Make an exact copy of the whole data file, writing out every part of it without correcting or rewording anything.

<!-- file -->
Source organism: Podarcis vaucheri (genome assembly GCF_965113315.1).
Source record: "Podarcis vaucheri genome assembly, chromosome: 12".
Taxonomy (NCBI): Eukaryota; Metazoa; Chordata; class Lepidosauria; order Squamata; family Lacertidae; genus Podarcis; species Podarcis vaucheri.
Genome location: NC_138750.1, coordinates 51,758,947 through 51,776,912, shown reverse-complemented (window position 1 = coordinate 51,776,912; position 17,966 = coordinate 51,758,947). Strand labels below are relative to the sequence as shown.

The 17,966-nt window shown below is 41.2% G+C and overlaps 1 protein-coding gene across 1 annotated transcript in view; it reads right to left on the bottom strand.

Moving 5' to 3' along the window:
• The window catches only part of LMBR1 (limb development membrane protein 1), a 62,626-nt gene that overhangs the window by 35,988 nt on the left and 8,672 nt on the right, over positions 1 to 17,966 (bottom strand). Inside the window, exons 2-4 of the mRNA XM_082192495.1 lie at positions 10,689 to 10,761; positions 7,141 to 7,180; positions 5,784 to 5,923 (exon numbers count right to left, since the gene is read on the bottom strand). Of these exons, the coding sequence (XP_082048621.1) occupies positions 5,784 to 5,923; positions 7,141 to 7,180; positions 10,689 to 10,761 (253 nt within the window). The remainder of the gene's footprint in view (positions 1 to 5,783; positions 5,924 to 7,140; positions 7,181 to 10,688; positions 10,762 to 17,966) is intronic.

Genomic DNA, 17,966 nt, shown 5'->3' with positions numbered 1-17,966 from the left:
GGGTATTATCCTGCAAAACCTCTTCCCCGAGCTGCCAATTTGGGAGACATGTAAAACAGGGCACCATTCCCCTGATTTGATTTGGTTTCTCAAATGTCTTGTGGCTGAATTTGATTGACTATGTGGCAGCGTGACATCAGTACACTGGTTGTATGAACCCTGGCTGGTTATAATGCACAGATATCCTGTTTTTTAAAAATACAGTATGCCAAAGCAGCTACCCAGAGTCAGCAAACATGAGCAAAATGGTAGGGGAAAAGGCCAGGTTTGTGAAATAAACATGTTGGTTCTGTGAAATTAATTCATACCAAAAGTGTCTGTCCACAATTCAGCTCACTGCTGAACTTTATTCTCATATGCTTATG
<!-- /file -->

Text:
Source organism: Podarcis vaucheri (genome assembly GCF_965113315.1).
Source record: "Podarcis vaucheri genome assembly, chromosome: 12".
Taxonomy (NCBI): Eukaryota; Metazoa; Chordata; class Lepidosauria; order Squamata; family Lacertidae; genus Podarcis; species Podarcis vaucheri.
Genome location: NC_138750.1, coordinates 51,758,947 through 51,776,912, shown reverse-complemented (window position 1 = coordinate 51,776,912; position 17,966 = coordinate 51,758,947). Strand labels below are relative to the sequence as shown.

The 17,966-nt window shown below is 41.2% G+C and overlaps 1 protein-coding gene across 1 annotated transcript in view; it reads right to left on the bottom strand.

Moving 5' to 3' along the window:
• The window catches only part of LMBR1 (limb development membrane protein 1), a 62,626-nt gene that overhangs the window by 35,988 nt on the left and 8,672 nt on the right, over positions 1 to 17,966 (bottom strand). Inside the window, exons 2-4 of the mRNA XM_082192495.1 lie at positions 10,689 to 10,761; positions 7,141 to 7,180; positions 5,784 to 5,923 (exon numbers count right to left, since the gene is read on the bottom strand). Of these exons, the coding sequence (XP_082048621.1) occupies positions 5,784 to 5,923; positions 7,141 to 7,180; positions 10,689 to 10,761 (253 nt within the window). The remainder of the gene's footprint in view (positions 1 to 5,783; positions 5,924 to 7,140; positions 7,181 to 10,688; positions 10,762 to 17,966) is intronic.

Genomic DNA, 17,966 nt, shown 5'->3' with positions numbered 1-17,966 from the left:
GGGTATTATCCTGCAAAACCTCTTCCCCGAGCTGCCAATTTGGGAGACATGTAAAACAGGGCACCATTCCCCTGATTTGATTTGGTTTCTCAAATGTCTTGTGGCTGAATTTGATTGACTATGTGGCAGCGTGACATCAGTACACTGGTTGTATGAACCCTGGCTGGTTATAATGCACAGATATCCTGTTTTTTAAAAATACAGTATGCCAAAGCAGCTACCCAGAGTCAGCAAACATGAGCAAAATGGTAGGGGAAAAGGCCAGGTTTGTGAAATAAACATGTTGGTTCTGTGAAATTAATTCATACCAAAAGTGTCTGTCCACAATTCAGCTCACTGCTGAACTTTATTCTCATATGCTTATG